PRs very welcome at https://github.com/matrix-org/matrix.to.

Bridges and Bots

Much of the promise of Matrix is the ability to bridge through to other silos, and we've been gradually adding more and more bridging capabilities in.

For instance, the IRC bridge has had a complete overhaul to add in huge numbers of new features and finally deployed for Freenode a few weeks ago:

New Features:

  • Nicks set via !nick will now be preserved across bridge restarts.
  • EXPERIMENTAL: IRC clients created by the bridge can be assigned their own IPv6 address.
  • The bridge will now send connection status information to real Matrix users via the admin room (the same room !nickcommands are issued).
  • Added !help.
  • The bridge will now fallback to body if the HTML content contains any unrecognised tags. This makes passing Markdown from Matrix to IRC much nicer.
  • The bridge will now send more metrics to the statsd server, including the join/part rate to and from IRC.
  • The config option matrixClients.displayName is now implemented.
Bug fixes:
  • Escape HTML entities when sending from IRC to Matrix. This prevents munging occurring between IRC formatting and textual < element > references, whereby if you sent a tag and some colour codes from IRC it would not escape the tag and therefore send invalid HTML to Matrix.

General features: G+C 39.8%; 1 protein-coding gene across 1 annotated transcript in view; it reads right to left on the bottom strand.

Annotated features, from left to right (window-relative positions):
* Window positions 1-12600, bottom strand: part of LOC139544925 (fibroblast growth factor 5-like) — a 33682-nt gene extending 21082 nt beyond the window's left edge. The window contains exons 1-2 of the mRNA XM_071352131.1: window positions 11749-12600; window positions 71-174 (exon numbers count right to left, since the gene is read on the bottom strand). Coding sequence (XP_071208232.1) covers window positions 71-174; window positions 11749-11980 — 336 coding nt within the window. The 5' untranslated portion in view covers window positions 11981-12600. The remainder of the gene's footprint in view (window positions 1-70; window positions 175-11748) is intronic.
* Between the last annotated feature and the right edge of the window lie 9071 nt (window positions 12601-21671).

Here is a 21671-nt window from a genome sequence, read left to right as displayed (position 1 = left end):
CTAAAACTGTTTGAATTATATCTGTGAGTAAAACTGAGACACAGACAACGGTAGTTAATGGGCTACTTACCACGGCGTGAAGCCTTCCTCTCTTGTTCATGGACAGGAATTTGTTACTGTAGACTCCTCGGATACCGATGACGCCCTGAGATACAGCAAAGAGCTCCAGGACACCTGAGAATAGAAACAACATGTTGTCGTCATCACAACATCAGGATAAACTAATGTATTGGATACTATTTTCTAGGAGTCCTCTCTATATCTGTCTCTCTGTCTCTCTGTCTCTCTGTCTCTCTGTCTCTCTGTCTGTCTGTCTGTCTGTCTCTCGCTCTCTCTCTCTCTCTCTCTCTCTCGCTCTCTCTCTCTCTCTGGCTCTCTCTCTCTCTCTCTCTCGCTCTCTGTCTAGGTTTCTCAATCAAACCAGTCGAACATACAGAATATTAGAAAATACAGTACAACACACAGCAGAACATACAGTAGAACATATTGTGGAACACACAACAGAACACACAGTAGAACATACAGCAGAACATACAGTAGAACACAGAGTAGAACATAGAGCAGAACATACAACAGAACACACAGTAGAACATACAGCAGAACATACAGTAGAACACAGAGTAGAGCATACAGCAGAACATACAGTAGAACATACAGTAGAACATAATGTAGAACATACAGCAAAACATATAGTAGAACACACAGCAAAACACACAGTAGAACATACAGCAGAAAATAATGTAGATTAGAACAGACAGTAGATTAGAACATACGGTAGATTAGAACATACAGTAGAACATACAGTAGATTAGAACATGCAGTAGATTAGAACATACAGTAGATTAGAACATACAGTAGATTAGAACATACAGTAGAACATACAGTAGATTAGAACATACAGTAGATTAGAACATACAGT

• User IDs starting with - are temporarily filtered out from being bridged.
  • Deterministically generate the configuration file.
  • Recognise more IRC error codes as non-fatal to avoid IRC clients reconnecting unnecessarily.
  • Add a 10 second timeout to join events injected via the MemberListSyncer to avoid HOL blocking.
  • 'Frontier' Matrix users will be forcibly joined to IRC channels even if membership list syncing I->M is disabled. This ensures that there is always a Matrix user in the channel being bridged to avoid losing traffic.
  • Cache the /initialSync request to avoid hitting this endpoint more than once, as it may be very slow.
  • Indexes have been added to the NeDB .db files to improve lookup times.
  • Do not recheck if the bridge bot should part the channel if a virtual user leaves the channel: we know it shouldn't.
  • Refine what counts as a "request" for metrics, reducing the amount of double-counting as requests echo back from the remote side.
  • Fixed a bug which caused users to be provisioned off their user_id even if they had a display name set.
Meanwhile, a Gitter bridge is in active development (and in testing with the Neovim community on Gitter/Matrix/Freenode), although lacking documentation so far.

Finally, NEB - the Matrix.org bot framework is currently being ported from Python to Golang to act as a general Go SDK for rapidly implementing new bot capabilities.

There's little point in all of the effort going into bridges and bots if it's too hard for normal users to deploy them, so on the Vector side of things there's an ongoing project to build a commercial-grade bot/bridge hosted service offering for Matrix which should make it much easier for non-sysadmins to quickly add their own bots and bridges into their rooms.  There's nothing to see yet, but we'll be yelling about it when it's ready!